U.S. Poultry Industry Facing New Bird Flu Strain Currently Wreaking Havoc Overseas

Image courtesy of PepOmint

A very familiar threat could be winging its way toward U.S. poultry farms, and it’s got the industry more than a little bit worried: there’s a new strain of avian flu speeding across Europe and Asia, forcing farmers to destroy tens of millions of infected birds.

A strain called H5N6 has wiped out 32 million chickens in South Korea this winter, The Wall Street Journal reports, and has spread quickly to cats in the country that came into contact with infected birds (something we’ve seen happen with another strain in New York City recently as well). It moved into Japan, as well, sickening hundreds of thousands of chickens.

While a chicken in South Korea is not going to fly across the Pacific Ocean and land on a U.S. poultry farm, there are wild migratory birds that could make the journey and do some serious damage.

“Migrating birds don’t adhere to borders,” Andrew Ramey, a wildlife geneticist for the U.S. Geological Survey in Anchorage, AK, told the WSJ.

No one wants an outbreak like the one that landed on our shores in 2015, when geese and ducks set off the worst animal disease outbreak in U.S. history. More than 50 million birds in a dozen states were either killed by the flu or destroyed in order to prevent the infection from spreading. Prices for eggs and turkey meat went up — prompting some restaurants to shorten breakfast hours and grocery stores to ask customers to limit how many eggs they bought at one time amid the resulting egg shortage — and Thanksgiving turkey supplies were on the line.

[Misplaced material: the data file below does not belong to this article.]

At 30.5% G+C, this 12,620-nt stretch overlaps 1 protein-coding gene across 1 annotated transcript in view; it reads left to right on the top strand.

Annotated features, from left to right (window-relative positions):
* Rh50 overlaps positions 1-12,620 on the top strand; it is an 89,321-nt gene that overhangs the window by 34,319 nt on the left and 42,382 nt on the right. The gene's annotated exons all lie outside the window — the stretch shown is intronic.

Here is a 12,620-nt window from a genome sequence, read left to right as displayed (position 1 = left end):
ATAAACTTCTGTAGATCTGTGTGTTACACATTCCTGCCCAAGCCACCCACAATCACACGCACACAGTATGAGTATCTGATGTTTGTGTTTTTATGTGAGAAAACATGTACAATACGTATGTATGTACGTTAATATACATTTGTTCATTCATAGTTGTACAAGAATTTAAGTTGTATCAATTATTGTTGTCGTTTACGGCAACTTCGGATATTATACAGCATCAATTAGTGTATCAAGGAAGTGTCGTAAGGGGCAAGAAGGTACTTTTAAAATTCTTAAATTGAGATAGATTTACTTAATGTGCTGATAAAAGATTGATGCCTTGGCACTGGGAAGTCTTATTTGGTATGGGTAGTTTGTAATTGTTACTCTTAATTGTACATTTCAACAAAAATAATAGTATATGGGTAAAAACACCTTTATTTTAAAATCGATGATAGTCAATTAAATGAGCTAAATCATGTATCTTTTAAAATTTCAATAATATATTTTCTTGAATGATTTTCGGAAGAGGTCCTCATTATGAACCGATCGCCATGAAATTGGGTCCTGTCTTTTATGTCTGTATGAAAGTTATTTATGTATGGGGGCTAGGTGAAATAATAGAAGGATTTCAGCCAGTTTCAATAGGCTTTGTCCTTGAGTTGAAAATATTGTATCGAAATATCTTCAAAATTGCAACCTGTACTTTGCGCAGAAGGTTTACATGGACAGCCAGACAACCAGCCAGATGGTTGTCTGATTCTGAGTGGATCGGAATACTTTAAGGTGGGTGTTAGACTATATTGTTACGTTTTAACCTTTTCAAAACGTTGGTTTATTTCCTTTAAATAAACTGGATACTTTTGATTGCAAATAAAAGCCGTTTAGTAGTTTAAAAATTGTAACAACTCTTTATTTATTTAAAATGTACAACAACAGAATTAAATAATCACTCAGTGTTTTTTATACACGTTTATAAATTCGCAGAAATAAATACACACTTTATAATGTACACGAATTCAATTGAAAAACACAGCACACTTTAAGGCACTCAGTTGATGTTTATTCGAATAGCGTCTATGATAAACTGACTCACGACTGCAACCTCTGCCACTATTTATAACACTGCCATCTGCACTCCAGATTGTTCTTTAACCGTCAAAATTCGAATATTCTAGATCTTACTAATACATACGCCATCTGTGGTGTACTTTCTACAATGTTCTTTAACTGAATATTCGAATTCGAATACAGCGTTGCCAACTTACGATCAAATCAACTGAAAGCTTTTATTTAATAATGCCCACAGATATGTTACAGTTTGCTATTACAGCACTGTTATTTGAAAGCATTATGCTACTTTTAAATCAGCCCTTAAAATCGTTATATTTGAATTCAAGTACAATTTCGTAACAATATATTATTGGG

It wasn’t great, to say the least, so in the time since that outbreak, government regulators and poultry companies have stocked up on vaccines and equipment in an effort to prevent what happened then from happening again. It’s not an easy disease to contain, however.

Recently, the World Health Organization advised travelers to avoid farms and and live animal markets in affected countries, as it expects the current outbreak to infect more people than the last one. However, WHO says the risk of human-to-human transmission of these viruses to be low.

To keep an eye on the outbreak, government researchers here are working with hunters to collect DNA from wild birds so they can spot any infections as soon as possible. Thus far, scientists have found two cases recently in mallard ducks in Alaska and Montana.

“The risk to North American wild birds and poultry is significant and we need to be watching out for it,” Hon S. Ip, a USGS microbiologist in Madison, WI, told the WSJ.

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